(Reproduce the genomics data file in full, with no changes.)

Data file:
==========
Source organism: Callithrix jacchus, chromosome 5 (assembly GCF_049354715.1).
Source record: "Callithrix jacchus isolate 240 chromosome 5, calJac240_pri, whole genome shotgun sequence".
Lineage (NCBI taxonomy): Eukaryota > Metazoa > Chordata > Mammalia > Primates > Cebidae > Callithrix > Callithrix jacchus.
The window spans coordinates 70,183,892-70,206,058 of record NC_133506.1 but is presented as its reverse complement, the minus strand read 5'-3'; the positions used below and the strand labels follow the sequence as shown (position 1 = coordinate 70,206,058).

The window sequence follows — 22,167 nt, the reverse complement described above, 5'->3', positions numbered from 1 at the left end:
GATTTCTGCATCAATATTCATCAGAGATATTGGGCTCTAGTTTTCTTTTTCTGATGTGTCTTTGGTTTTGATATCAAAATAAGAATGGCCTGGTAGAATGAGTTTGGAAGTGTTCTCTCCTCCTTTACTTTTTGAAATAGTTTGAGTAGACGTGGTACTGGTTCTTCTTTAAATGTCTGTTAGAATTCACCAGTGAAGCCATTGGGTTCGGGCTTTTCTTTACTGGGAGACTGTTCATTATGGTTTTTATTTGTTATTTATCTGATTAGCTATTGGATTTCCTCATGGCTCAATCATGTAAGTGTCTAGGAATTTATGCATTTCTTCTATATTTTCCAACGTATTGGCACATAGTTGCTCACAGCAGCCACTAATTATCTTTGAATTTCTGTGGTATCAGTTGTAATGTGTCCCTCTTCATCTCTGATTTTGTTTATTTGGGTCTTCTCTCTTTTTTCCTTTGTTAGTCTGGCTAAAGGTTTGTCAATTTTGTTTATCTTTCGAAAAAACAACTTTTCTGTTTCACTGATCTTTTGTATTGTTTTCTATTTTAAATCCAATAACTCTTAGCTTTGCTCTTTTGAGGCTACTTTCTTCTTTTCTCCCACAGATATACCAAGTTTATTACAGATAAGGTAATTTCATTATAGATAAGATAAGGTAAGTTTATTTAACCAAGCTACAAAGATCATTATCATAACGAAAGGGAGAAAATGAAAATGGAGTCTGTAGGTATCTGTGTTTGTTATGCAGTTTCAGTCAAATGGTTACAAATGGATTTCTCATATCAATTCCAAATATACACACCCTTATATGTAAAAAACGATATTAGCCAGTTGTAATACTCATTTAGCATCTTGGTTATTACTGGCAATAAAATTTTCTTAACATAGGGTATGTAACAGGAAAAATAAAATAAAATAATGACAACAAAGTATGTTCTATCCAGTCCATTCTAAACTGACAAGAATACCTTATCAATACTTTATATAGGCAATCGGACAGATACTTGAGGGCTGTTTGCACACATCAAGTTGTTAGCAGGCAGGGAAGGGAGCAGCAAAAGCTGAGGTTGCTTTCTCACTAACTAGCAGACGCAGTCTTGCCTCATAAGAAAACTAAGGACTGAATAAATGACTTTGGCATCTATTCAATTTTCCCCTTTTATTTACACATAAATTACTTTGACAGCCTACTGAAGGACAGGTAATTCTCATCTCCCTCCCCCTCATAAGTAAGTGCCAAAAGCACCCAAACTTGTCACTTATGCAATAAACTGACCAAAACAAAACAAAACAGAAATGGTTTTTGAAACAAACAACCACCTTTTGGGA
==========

Source organism: Callithrix jacchus, chromosome 5 (assembly GCF_049354715.1).
Source record: "Callithrix jacchus isolate 240 chromosome 5, calJac240_pri, whole genome shotgun sequence".
Lineage (NCBI taxonomy): Eukaryota > Metazoa > Chordata > Mammalia > Primates > Cebidae > Callithrix > Callithrix jacchus.
The window spans coordinates 70,183,892-70,206,058 of record NC_133506.1 but is presented as its reverse complement, the minus strand read 5'-3'; the positions used below and the strand labels follow the sequence as shown (position 1 = coordinate 70,206,058).

The window sequence follows — 22,167 nt, the reverse complement described above, 5'->3', positions numbered from 1 at the left end:
GATTTCTGCATCAATATTCATCAGAGATATTGGGCTCTAGTTTTCTTTTTCTGATGTGTCTTTGGTTTTGATATCAAAATAAGAATGGCCTGGTAGAATGAGTTTGGAAGTGTTCTCTCCTCCTTTACTTTTTGAAATAGTTTGAGTAGACGTGGTACTGGTTCTTCTTTAAATGTCTGTTAGAATTCACCAGTGAAGCCATTGGGTTCGGGCTTTTCTTTACTGGGAGACTGTTCATTATGGTTTTTATTTGTTATTTATCTGATTAGCTATTGGATTTCCTCATGGCTCAATCATGTAAGTGTCTAGGAATTTATGCATTTCTTCTATATTTTCCAACGTATTGGCACATAGTTGCTCACAGCAGCCACTAATTATCTTTGAATTTCTGTGGTATCAGTTGTAATGTGTCCCTCTTCATCTCTGATTTTGTTTATTTGGGTCTTCTCTCTTTTTTCCTTTGTTAGTCTGGCTAAAGGTTTGTCAATTTTGTTTATCTTTCGAAAAAACAACTTTTCTGTTTCACTGATCTTTTGTATTGTTTTCTATTTTAAATCCAATAACTCTTAGCTTTGCTCTTTTGAGGCTACTTTCTTCTTTTCTCCCACAGATATACCAAGTTTATTACAGATAAGGTAATTTCATTATAGATAAGATAAGGTAAGTTTATTTAACCAAGCTACAAAGATCATTATCATAACGAAAGGGAGAAAATGAAAATGGAGTCTGTAGGTATCTGTGTTTGTTATGCAGTTTCAGTCAAATGGTTACAAATGGATTTCTCATATCAATTCCAAATATACACACCCTTATATGTAAAAAACGATATTAGCCAGTTGTAATACTCATTTAGCATCTTGGTTATTACTGGCAATAAAATTTTCTTAACATAGGGTATGTAACAGGAAAAATAAAATAAAATAATGACAACAAAGTATGTTCTATCCAGTCCATTCTAAACTGACAAGAATACCTTATCAATACTTTATATAGGCAATCGGACAGATACTTGAGGGCTGTTTGCACACATCAAGTTGTTAGCAGGCAGGGAAGGGAGCAGCAAAAGCTGAGGTTGCTTTCTCACTAACTAGCAGACGCAGTCTTGCCTCATAAGAAAACTAAGGACTGAATAAATGACTTTGGCATCTATTCAATTTTCCCCTTTTATTTACACATAAATTACTTTGACAGCCTACTGAAGGACAGGTAATTCTCATCTCCCTCCCCCTCATAAGTAAGTGCCAAAAGCACCCAAACTTGTCACTTATGCAATAAACTGACCAAAACAAAACAAAACAGAAATGGTTTTTGAAACAAACAACCACCTTTTGGGA